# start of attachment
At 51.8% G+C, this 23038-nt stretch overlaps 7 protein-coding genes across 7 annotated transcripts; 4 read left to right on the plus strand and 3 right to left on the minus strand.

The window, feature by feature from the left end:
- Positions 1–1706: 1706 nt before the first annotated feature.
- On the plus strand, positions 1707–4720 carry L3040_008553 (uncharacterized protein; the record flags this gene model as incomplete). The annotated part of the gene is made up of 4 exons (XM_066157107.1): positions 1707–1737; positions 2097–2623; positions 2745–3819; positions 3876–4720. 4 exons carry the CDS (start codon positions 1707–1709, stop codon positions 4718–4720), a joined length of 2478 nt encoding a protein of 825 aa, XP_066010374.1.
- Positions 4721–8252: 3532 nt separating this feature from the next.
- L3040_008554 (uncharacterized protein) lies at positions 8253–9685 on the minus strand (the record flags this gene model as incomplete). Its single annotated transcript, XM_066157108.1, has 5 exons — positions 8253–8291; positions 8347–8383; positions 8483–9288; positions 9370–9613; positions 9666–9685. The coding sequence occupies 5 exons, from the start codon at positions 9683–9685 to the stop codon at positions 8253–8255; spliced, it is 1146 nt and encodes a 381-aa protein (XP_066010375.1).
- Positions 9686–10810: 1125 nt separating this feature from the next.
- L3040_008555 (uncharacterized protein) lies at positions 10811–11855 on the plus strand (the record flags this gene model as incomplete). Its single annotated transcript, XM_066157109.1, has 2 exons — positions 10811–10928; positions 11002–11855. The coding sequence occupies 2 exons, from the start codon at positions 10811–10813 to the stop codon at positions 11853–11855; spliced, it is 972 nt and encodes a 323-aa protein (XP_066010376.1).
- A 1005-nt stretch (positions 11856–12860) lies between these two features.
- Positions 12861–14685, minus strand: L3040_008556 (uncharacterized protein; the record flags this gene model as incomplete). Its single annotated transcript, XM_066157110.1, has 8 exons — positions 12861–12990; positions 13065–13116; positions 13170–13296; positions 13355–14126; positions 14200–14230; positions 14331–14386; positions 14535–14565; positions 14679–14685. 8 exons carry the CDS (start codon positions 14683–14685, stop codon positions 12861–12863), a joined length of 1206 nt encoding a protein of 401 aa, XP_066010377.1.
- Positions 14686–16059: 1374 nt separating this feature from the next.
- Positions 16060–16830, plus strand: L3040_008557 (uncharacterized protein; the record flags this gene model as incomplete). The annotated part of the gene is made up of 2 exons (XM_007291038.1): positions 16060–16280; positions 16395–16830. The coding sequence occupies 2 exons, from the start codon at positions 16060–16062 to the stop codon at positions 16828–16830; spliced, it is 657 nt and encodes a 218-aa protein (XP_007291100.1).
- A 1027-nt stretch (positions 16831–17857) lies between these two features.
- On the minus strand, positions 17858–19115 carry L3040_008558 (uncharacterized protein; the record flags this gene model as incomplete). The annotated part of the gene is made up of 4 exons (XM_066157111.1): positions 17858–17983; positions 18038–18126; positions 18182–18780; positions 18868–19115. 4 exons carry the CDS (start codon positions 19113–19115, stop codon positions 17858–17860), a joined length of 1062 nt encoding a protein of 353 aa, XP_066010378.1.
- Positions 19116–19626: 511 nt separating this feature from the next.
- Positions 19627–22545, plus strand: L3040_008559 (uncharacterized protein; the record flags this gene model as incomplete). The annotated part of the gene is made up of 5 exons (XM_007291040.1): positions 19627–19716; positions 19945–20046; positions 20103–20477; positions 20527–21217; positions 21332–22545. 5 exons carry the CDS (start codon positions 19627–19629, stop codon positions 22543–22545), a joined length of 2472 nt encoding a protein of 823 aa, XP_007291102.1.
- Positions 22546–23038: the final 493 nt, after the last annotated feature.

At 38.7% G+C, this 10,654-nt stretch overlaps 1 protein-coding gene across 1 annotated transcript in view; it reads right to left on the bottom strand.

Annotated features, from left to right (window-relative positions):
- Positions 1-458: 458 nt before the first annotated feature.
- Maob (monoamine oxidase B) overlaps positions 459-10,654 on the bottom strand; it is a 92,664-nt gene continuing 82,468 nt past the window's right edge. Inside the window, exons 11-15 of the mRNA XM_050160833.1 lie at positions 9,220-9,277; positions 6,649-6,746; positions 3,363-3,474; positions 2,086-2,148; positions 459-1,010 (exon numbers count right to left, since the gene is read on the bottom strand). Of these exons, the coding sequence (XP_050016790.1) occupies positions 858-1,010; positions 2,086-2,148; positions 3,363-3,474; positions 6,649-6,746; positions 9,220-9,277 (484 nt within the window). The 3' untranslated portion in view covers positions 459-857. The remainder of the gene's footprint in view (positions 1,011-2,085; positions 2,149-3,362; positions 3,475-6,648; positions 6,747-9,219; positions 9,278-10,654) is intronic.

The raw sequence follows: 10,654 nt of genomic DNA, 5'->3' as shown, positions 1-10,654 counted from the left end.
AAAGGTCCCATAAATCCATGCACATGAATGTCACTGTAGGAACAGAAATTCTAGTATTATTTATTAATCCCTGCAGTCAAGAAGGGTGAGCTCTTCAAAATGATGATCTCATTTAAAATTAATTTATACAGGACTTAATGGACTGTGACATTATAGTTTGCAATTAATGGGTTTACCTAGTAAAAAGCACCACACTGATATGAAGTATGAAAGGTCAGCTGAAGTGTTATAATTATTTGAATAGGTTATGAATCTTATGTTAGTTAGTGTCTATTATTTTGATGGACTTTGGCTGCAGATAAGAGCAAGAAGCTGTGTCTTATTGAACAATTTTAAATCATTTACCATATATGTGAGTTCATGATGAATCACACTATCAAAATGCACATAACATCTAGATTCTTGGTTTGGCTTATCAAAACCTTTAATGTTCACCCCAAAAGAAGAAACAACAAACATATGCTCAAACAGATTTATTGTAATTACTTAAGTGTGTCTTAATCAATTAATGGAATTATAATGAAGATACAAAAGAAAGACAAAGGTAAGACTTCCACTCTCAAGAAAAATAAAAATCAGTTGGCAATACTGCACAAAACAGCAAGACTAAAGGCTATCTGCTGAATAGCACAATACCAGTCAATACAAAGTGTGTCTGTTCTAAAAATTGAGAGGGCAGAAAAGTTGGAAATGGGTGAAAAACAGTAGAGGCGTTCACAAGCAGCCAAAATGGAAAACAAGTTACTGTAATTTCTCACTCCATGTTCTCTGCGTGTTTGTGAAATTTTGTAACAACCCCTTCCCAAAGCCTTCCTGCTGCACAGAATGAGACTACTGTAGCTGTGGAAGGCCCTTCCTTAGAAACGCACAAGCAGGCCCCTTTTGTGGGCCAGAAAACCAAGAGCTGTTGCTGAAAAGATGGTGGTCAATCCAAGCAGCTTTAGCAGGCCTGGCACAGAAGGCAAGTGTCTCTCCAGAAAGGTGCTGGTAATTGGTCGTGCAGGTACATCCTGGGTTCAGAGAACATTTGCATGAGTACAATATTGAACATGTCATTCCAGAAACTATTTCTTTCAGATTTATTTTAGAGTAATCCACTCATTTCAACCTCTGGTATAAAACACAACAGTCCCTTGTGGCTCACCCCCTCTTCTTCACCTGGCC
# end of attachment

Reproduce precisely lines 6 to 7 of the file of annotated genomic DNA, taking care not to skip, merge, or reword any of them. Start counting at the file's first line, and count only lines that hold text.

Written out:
- L3040_008554 (uncharacterized protein) lies at positions 8253–9685 on the minus strand (the record flags this gene model as incomplete). Its single annotated transcript, XM_066157108.1, has 5 exons — positions 8253–8291; positions 8347–8383; positions 8483–9288; positions 9370–9613; positions 9666–9685. The coding sequence occupies 5 exons, from the start codon at positions 9683–9685 to the stop codon at positions 8253–8255; spliced, it is 1146 nt and encodes a 381-aa protein (XP_066010375.1).
- Positions 9686–10810: 1125 nt separating this feature from the next.